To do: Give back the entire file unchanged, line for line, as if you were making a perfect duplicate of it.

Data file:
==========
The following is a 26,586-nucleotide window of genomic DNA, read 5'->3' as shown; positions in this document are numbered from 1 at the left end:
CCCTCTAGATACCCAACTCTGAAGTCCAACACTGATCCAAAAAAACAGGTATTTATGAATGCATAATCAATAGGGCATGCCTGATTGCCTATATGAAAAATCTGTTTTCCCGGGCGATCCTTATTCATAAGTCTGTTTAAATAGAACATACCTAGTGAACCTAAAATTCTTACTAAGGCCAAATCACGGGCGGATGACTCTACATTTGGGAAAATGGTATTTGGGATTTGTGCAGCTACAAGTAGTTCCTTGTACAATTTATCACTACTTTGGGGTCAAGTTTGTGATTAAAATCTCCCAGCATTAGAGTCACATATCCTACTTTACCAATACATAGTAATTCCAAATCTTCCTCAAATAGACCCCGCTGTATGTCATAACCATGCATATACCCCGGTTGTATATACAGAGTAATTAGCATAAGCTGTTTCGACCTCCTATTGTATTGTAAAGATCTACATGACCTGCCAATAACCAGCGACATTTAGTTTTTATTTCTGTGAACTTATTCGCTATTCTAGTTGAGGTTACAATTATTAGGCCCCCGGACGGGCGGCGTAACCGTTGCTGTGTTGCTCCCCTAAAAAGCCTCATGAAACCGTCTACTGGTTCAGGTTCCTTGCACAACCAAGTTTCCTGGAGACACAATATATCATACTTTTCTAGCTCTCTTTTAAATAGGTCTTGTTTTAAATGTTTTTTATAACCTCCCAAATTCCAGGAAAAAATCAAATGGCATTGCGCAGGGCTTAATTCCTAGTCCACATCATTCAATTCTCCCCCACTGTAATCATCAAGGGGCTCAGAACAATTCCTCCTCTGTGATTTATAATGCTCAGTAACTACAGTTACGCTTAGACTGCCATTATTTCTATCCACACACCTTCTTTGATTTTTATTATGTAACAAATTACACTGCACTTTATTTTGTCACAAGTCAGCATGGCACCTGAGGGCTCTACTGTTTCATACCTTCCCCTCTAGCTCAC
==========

The following is a 26,586-nucleotide window of genomic DNA, read 5'->3' as shown; positions in this document are numbered from 1 at the left end:
CCCTCTAGATACCCAACTCTGAAGTCCAACACTGATCCAAAAAAACAGGTATTTATGAATGCATAATCAATAGGGCATGCCTGATTGCCTATATGAAAAATCTGTTTTCCCGGGCGATCCTTATTCATAAGTCTGTTTAAATAGAACATACCTAGTGAACCTAAAATTCTTACTAAGGCCAAATCACGGGCGGATGACTCTACATTTGGGAAAATGGTATTTGGGATTTGTGCAGCTACAAGTAGTTCCTTGTACAATTTATCACTACTTTGGGGTCAAGTTTGTGATTAAAATCTCCCAGCATTAGAGTCACATATCCTACTTTACCAATACATAGTAATTCCAAATCTTCCTCAAATAGACCCCGCTGTATGTCATAACCATGCATATACCCCGGTTGTATATACAGAGTAATTAGCATAAGCTGTTTCGACCTCCTATTGTATTGTAAAGATCTACATGACCTGCCAATAACCAGCGACATTTAGTTTTTATTTCTGTGAACTTATTCGCTATTCTAGTTGAGGTTACAATTATTAGGCCCCCGGACGGGCGGCGTAACCGTTGCTGTGTTGCTCCCCTAAAAAGCCTCATGAAACCGTCTACTGGTTCAGGTTCCTTGCACAACCAAGTTTCCTGGAGACACAATATATCATACTTTTCTAGCTCTCTTTTAAATAGGTCTTGTTTTAAATGTTTTTTATAACCTCCCAAATTCCAGGAAAAAATCAAATGGCATTGCGCAGGGCTTAATTCCTAGTCCACATCATTCAATTCTCCCCCACTGTAATCATCAAGGGGCTCAGAACAATTCCTCCTCTGTGATTTATAATGCTCAGTAACTACAGTTACGCTTAGACTGCCATTATTTCTATCCACACACCTTCTTTGATTTTTATTATGTAACAAATTACACTGCACTTTATTTTGTCACAAGTCAGCATGGCACCTGAGGGCTCTACTGTTTCATACCTTCCCCTCTAGCTCAC